It’s not often you will see a link to a newspaper like The Catholic Reporter in this blog, but we have always been critics of the principle globalist think tank The Bilderberg Group (The NewWorld Order’s lunch club,) so when we read that the current Pope, Francis the 666th or something had sent a cardinal to this year’s Bilderberg meeting to deliver a message to the elitist global government advocates, knowing the current Pope’s papacy has been characterised by his enthusiasm for Islam, we were gratified to see the world’s Catholics appear to be waking up to the fact that their spiritual leader is The Bilderberg Group’s placeman.
This article, referring to a speech made by Pope Mohammed’s predecessor, Benedict, who did not die in office as Popes do, but was shoved aside, is well worth revisiting.
Regensburg redux: Was Pope Benedict XVI right about Islam?
Eight years ago Sept. 12, Pope Benedict XVI delivered a lecture at the University of Regensburg in Bavaria in which he seemed to diagnose Islam as a religion inherently flawed by fanaticism.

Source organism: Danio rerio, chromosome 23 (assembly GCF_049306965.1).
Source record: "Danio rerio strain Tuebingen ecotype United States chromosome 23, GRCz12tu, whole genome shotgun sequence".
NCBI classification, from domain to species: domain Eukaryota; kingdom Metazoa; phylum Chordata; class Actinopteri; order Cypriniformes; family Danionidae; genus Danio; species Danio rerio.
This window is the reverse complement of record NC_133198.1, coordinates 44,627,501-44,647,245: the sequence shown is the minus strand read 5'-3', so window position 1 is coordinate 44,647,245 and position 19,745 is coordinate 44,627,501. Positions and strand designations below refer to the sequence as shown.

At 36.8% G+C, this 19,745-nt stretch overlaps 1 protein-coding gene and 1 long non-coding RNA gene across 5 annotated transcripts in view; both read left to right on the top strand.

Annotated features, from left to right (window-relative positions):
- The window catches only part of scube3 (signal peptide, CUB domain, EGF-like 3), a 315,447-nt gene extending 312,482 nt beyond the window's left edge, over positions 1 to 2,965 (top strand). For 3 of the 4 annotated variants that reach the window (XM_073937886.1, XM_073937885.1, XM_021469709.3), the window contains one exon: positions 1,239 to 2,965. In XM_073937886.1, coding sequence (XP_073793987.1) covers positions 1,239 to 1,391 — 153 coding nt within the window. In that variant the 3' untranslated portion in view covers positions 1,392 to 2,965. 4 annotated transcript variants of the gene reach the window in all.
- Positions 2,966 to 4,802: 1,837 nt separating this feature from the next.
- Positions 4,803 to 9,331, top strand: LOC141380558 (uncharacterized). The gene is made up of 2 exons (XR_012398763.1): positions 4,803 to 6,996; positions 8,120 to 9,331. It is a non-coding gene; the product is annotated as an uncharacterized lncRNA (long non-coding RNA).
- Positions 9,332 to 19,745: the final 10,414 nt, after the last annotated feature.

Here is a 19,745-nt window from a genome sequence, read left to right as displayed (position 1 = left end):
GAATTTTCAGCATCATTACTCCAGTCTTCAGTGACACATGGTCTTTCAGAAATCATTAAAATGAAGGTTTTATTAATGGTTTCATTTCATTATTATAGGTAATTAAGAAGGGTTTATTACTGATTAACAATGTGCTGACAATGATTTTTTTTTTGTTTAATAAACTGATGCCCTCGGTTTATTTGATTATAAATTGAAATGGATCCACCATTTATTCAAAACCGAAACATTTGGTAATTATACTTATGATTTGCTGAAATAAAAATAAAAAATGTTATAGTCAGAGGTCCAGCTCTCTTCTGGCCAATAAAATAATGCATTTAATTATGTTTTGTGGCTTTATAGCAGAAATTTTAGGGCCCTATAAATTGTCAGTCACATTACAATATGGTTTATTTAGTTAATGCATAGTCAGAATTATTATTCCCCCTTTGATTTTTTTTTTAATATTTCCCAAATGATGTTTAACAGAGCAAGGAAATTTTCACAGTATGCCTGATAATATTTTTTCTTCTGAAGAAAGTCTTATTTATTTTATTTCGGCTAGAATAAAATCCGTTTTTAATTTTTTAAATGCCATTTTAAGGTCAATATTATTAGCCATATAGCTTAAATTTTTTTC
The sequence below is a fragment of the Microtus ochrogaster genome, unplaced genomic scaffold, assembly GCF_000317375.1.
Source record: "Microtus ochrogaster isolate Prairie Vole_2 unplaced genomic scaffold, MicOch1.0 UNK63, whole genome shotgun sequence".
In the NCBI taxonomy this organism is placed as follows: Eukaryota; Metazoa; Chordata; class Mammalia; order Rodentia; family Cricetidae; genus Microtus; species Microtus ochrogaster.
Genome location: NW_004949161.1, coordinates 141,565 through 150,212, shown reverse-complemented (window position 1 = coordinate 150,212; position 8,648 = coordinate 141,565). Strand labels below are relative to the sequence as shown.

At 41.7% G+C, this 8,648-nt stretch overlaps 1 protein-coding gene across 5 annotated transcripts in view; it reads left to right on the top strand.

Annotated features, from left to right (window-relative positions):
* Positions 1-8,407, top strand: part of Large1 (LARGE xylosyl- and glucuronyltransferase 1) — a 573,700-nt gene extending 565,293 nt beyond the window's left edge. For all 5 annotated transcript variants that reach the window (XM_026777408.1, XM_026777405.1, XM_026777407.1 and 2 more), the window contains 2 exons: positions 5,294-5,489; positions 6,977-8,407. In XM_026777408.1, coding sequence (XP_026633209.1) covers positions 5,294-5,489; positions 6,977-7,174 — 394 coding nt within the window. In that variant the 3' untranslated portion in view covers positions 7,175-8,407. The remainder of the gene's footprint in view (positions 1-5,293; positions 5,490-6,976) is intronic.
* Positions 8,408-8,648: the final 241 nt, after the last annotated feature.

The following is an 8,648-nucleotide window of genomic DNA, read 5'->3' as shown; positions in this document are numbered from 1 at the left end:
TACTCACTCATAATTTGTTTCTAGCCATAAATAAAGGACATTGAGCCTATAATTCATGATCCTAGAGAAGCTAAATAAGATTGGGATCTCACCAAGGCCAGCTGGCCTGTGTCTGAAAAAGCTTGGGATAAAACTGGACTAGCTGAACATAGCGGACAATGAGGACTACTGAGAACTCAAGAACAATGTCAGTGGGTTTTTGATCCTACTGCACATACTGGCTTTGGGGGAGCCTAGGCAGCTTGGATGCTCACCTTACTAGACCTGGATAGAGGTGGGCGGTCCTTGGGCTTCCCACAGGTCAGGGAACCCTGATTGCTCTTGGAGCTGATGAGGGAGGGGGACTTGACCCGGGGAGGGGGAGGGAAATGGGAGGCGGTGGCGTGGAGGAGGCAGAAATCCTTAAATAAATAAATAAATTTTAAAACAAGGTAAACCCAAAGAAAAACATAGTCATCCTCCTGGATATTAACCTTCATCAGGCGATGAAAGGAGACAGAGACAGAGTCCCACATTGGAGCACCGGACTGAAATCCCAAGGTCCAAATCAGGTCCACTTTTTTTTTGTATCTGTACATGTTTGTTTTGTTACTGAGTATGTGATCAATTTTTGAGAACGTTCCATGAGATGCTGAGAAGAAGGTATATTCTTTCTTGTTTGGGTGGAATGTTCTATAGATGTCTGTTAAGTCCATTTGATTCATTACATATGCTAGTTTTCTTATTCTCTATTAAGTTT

It was an undiplomatic assertion, to say the least — especially coming a day after the 9/11 anniversary — and it sparked an enormous outcry among Muslims and came to be seen as one of a series of missteps that would plague Benedict’s papacy until he resigned in 2013.
Now, with the Islamic State on the march in the Middle East, leaving a trail of horrifying brutality and bloodshed that has shocked the world, some of Benedict’s allies on the Catholic right are saying, in effect, “He told you so.”
“Regensburg was not so much the work of a professor or even a pope,” wrote Fr. Raymond de Souza in a column for the National Catholic Register, a conservative publication. “It was the work of a prophet.”
Eight years later, “we have ISIS” — an acronym for the Islamic State — “And beheadings. And persecution. And hatred. And war,” added Elise Hilton in a blog post for the Acton Institute, a libertarian Catholic think tank.
“It appears that the world owes Pope Benedict an apology,” she wrote.
So what did Benedict say at Regensburg that continues to resonate so widely?